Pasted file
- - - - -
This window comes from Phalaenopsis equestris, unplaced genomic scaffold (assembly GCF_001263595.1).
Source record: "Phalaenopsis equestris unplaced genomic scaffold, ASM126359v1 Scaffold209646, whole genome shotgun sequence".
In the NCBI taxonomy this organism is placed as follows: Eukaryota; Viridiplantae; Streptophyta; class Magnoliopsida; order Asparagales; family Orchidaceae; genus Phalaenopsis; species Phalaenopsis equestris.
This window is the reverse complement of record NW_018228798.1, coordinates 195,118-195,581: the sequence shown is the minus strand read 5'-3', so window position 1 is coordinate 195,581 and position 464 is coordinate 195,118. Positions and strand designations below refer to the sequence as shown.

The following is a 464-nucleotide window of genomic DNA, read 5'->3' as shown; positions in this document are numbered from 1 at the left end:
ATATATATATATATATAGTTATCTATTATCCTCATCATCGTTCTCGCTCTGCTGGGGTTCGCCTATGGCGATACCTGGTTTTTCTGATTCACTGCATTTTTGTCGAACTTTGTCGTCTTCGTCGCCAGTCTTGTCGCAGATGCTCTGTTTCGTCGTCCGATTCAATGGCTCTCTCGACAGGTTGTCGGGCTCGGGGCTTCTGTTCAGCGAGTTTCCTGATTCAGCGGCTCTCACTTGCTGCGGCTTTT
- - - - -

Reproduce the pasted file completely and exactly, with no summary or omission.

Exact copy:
This window comes from Phalaenopsis equestris, unplaced genomic scaffold (assembly GCF_001263595.1).
Source record: "Phalaenopsis equestris unplaced genomic scaffold, ASM126359v1 Scaffold209646, whole genome shotgun sequence".
In the NCBI taxonomy this organism is placed as follows: Eukaryota; Viridiplantae; Streptophyta; class Magnoliopsida; order Asparagales; family Orchidaceae; genus Phalaenopsis; species Phalaenopsis equestris.
This window is the reverse complement of record NW_018228798.1, coordinates 195,118-195,581: the sequence shown is the minus strand read 5'-3', so window position 1 is coordinate 195,581 and position 464 is coordinate 195,118. Positions and strand designations below refer to the sequence as shown.

The following is a 464-nucleotide window of genomic DNA, read 5'->3' as shown; positions in this document are numbered from 1 at the left end:
ATATATATATATATATAGTTATCTATTATCCTCATCATCGTTCTCGCTCTGCTGGGGTTCGCCTATGGCGATACCTGGTTTTTCTGATTCACTGCATTTTTGTCGAACTTTGTCGTCTTCGTCGCCAGTCTTGTCGCAGATGCTCTGTTTCGTCGTCCGATTCAATGGCTCTCTCGACAGGTTGTCGGGCTCGGGGCTTCTGTTCAGCGAGTTTCCTGATTCAGCGGCTCTCACTTGCTGCGGCTTTT